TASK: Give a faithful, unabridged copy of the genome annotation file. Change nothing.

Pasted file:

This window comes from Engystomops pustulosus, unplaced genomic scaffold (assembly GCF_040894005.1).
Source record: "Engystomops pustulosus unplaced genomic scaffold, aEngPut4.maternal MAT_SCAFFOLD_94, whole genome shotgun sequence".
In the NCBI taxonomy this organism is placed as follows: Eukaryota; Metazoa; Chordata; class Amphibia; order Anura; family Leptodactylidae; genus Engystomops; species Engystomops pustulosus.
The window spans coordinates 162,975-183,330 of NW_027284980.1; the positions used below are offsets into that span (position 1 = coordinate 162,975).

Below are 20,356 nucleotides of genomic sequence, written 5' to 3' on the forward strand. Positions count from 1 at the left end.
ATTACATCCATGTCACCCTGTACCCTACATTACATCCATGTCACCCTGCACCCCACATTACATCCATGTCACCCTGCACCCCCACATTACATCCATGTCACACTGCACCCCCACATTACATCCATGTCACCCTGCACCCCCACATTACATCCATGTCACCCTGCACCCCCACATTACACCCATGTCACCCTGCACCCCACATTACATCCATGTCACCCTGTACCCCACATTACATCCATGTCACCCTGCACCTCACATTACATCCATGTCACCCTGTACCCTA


This window comes from Engystomops pustulosus, unplaced genomic scaffold (assembly GCF_040894005.1).
Source record: "Engystomops pustulosus unplaced genomic scaffold, aEngPut4.maternal MAT_SCAFFOLD_94, whole genome shotgun sequence".
In the NCBI taxonomy this organism is placed as follows: Eukaryota; Metazoa; Chordata; class Amphibia; order Anura; family Leptodactylidae; genus Engystomops; species Engystomops pustulosus.
The window spans coordinates 162,975-183,330 of NW_027284980.1; the positions used below are offsets into that span (position 1 = coordinate 162,975).

Below are 20,356 nucleotides of genomic sequence, written 5' to 3' on the forward strand. Positions count from 1 at the left end.
ATTACATCCATGTCACCCTGTACCCTACATTACATCCATGTCACCCTGCACCCCACATTACATCCATGTCACCCTGCACCCCCACATTACATCCATGTCACACTGCACCCCCACATTACATCCATGTCACCCTGCACCCCCACATTACATCCATGTCACCCTGCACCCCCACATTACACCCATGTCACCCTGCACCCCACATTACATCCATGTCACCCTGTACCCCACATTACATCCATGTCACCCTGCACCTCACATTACATCCATGTCACCCTGTACCCTA